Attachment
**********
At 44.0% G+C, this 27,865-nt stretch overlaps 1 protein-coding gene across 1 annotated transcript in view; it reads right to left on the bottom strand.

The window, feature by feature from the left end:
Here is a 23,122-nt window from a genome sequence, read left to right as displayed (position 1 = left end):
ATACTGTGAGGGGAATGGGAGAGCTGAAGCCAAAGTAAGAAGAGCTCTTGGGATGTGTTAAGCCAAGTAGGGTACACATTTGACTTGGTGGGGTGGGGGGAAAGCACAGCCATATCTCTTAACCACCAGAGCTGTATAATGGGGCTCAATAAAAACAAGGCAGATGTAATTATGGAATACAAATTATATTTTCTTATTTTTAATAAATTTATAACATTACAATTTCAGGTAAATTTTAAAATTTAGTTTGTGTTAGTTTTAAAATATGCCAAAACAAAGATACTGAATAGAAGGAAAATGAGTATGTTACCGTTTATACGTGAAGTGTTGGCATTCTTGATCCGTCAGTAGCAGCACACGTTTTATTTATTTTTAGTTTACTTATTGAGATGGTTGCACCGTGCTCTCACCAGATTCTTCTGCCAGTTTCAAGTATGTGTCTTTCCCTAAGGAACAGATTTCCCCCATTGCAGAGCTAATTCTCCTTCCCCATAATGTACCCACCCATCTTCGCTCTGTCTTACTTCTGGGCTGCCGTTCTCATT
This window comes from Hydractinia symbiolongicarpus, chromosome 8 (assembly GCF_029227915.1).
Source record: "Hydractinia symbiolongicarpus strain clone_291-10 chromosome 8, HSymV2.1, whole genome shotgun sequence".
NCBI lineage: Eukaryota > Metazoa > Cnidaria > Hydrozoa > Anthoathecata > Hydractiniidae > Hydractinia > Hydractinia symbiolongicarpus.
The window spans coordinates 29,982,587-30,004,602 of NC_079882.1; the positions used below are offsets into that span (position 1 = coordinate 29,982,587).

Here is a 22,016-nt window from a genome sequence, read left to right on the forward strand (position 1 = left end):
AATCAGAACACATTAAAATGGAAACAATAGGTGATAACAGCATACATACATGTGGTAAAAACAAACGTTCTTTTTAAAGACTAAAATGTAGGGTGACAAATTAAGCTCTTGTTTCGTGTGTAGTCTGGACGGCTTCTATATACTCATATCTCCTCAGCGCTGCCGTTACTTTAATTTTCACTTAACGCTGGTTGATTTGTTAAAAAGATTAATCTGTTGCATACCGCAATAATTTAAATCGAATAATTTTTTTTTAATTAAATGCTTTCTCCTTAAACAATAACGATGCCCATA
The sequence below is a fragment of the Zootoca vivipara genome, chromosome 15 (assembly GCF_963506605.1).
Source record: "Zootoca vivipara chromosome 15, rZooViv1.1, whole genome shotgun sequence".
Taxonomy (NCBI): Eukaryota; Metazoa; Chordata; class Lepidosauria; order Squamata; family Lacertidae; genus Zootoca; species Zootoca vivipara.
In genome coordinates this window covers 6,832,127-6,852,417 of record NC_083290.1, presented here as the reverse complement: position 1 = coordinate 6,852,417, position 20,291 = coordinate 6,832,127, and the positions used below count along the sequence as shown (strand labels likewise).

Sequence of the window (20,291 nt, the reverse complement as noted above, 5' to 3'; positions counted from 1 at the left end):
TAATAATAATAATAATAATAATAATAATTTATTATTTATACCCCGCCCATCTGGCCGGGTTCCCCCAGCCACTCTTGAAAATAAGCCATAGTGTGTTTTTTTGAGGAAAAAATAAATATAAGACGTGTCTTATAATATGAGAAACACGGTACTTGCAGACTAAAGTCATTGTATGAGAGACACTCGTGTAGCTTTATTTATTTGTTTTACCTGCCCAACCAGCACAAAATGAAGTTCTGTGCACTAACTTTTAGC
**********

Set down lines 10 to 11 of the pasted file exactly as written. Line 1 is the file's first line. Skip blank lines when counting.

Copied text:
AATCAGAACACATTAAAATGGAAACAATAGGTGATAACAGCATACATACATGTGGTAAAAACAAACGTTCTTTTTAAAGACTAAAATGTAGGGTGACAAATTAAGCTCTTGTTTCGTGTGTAGTCTGGACGGCTTCTATATACTCATATCTCCTCAGCGCTGCCGTTACTTTAATTTTCACTTAACGCTGGTTGATTTGTTAAAAAGATTAATCTGTTGCATACCGCAATAATTTAAATCGAATAATTTTTTTTTAATTAAATGCTTTCTCCTTAAACAATAACGATGCCCATA
The sequence below is a fragment of the Zootoca vivipara genome, chromosome 15 (assembly GCF_963506605.1).